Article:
Applications

Triple Detection Analysis of Polyethylene by High Temperature GPC

Introduction

Usage: Polyethylene (PE) is one of the most widely used thermoplastic polymers primarily used in packaging (bags, containers, bottles) but also has uses in pipe lining, wire coating and insulation applications. PE’s are classified into different categories based on their density and long hydrocarbon chain branching, which strongly influence physical properties such as chemical resistance and mechanical strength. The properties of the final polyethylene material are highly dependent on the molecular weight; hence, analysis of this polymer by gel permeation chromatography (GPC) is needed for research and quality control of the product to be used for specific applications. The challenge associated with analysis of PE is that it is insoluble at room temperature. This is overcome by using a High Temperature GPC system well suited to operation at temperatures up to 160oC.

Manufacture: Ethane is separated from natural gas using distillation columns and then converted to ethylene followed by polyethylene.

Chemical Formula: (C2H4)n

Chemical Structure:

Repeating Unit of Polyethylene

Figure 1: The repeating unit of Polyethylene (PE)

Instrumentation

The polyethylene sample was dissolved in TCB (1,2,4-Trichlorobenzene) stabilized with 500 ppm Butylated hydroxytoluene (BHT), and heated for 4 hours at 160oC. Analysis was completed on a Viscotek High Temperature Triple Detection GPC (HT-GPC 350) equipped with a Refractive Index (RI) detector, Viscometer, Right Angle (90o) Light Scattering (RALS) and Low Angle (7o) Light Scattering (LALS). Manual filtration is not necessary since this system is equipped with an in-line, self-cleaning filter system which filters the small amount of sample that is transferred to the columns. Separation was performed using four PolyAnalytik HiTempTM columns (PAUHT-M and 1 x PAHT-G) connected in series. Samples were injected at a volume of 200 µL and eluted through the system at flow rate of 1 mL/min in stabilized TCB. A temperature of 160oC was maintained during separation and detection.

Results and Discussion

An overlay of the chromatogram from the different detectors for a sample of polyethylene can be seen in Figure 2. The signal to noise ratio is good and the molecular weight parameters as well as physical parameters of the reference and samples can be seen in Table 1. The values reported are an average of three injections with percent relative standard deviation (%RSD).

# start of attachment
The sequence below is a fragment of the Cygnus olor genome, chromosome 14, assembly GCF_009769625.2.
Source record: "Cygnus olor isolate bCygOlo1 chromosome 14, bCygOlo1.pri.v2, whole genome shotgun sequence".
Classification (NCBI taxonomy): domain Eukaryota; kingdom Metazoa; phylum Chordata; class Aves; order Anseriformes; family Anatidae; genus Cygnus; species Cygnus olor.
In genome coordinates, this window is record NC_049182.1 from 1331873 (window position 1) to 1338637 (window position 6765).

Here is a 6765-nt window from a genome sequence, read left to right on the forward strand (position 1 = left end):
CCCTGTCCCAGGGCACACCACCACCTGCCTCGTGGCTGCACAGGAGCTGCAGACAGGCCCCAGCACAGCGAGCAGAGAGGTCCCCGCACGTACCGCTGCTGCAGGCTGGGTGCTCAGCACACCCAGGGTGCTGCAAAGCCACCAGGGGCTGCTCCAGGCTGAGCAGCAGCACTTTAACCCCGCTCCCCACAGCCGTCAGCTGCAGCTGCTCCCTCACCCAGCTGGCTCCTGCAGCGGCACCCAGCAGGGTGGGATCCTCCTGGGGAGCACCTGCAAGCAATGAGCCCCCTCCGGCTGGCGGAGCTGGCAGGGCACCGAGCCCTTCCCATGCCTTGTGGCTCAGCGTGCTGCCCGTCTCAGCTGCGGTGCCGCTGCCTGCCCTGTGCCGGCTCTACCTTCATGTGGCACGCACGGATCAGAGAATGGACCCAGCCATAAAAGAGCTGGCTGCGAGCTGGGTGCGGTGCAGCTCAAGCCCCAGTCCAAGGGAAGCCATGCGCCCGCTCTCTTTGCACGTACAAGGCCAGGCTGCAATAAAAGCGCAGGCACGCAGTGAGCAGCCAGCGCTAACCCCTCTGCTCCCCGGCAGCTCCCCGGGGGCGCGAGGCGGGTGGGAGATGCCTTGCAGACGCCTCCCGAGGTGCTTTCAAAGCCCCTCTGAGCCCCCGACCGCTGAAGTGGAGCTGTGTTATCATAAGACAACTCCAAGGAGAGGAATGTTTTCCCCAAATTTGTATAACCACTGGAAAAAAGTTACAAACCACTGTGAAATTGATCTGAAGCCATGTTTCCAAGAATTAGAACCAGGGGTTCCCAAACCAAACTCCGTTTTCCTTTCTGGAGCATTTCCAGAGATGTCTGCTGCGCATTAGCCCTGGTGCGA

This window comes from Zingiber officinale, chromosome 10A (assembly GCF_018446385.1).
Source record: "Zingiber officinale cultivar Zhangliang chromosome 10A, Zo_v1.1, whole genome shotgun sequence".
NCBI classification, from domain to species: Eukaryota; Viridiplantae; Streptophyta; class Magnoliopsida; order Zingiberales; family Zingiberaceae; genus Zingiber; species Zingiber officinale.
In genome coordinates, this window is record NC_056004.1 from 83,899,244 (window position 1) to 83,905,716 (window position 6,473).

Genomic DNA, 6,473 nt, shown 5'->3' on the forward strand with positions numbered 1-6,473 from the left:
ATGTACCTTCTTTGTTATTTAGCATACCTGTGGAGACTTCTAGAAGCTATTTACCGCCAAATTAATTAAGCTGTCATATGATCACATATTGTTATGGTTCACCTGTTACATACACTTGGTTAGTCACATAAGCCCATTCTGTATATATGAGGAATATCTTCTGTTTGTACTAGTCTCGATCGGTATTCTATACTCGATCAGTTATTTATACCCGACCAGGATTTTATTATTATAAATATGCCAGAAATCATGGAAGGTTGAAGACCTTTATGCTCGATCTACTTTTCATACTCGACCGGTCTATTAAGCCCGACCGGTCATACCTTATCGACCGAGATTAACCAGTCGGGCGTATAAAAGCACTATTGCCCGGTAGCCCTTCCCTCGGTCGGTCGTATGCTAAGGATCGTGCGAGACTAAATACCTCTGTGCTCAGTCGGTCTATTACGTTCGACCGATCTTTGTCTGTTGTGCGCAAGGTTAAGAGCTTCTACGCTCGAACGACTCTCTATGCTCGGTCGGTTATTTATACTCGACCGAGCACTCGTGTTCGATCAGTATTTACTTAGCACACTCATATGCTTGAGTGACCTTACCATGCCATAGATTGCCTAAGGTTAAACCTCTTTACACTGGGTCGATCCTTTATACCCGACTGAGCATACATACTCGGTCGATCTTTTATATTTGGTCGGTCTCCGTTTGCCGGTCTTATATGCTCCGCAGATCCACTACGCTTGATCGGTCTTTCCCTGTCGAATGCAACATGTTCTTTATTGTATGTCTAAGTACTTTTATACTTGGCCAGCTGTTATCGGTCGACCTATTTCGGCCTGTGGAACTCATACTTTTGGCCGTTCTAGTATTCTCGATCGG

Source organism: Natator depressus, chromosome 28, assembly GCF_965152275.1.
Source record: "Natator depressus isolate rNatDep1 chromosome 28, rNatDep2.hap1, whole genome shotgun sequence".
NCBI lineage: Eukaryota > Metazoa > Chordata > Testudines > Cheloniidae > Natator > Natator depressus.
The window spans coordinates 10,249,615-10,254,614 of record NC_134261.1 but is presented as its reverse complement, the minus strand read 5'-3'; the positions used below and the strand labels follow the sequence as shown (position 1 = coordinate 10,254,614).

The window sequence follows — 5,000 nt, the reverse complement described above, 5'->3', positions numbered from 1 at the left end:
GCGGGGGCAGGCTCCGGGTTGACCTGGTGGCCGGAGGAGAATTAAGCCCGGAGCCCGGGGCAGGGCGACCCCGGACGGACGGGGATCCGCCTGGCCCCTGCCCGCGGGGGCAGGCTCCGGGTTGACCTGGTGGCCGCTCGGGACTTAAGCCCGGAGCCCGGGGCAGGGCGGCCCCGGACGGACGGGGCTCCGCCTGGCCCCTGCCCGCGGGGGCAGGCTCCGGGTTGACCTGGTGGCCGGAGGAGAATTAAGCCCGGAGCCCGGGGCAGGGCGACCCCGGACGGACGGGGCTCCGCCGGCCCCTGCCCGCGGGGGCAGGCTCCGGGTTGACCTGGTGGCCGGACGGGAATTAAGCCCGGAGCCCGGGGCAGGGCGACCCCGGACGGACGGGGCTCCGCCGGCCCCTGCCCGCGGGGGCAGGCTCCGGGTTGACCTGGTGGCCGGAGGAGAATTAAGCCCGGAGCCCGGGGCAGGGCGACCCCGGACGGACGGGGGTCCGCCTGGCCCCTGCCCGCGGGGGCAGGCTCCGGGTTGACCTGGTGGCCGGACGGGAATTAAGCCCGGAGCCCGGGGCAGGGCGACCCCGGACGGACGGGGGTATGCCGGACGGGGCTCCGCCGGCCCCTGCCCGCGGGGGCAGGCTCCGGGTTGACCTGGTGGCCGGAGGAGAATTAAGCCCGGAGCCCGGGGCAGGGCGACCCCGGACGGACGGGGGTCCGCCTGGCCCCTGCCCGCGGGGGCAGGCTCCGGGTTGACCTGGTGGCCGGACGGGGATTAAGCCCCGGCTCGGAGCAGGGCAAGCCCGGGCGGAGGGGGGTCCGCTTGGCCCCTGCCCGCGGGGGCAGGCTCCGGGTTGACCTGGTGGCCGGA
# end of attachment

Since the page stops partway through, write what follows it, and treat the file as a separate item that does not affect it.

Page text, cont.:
Graph of Retention Volumes of Therapeutic Polyethylene

Figure 2. A typical multi detector overlay of chromatograms for a sample of polyethylene

Table 1. Average molecular weight and physical parameters of the sample of polyethylene.

Table of the Molecular Weight and Physical Parameters of Polyethylene

Branching analysis of the polyethylene backbone is possible using the viscometer. Mark-Houwink plots of log intrinsic viscosity as a function of log molecular weight was calculated for polyethylene sample and for a linear reference material that is known to contain no branching, as shown in Figure 3. While it is apparent that the sample is branched, the curve on the Mark-Houwink-Sakurada plot is below that of the linear reference.

Graph of the Log Molecular Weight Versus Log Intrinsic Viscosity of Polyethylene

Figure 3. Mark Houwink plot of linear reference and one polyethylene sample.

Conclusion

High Temperature Triple Detection GPC can be used as a quality control tool in the production of polyethylene materials with well-defined and characterized molecular weight and branching distributions for specific applications. This is of significant interest as different molecular weights dictate different properties appropriate to particular applications, such as the rigidity and stability of the polymer.

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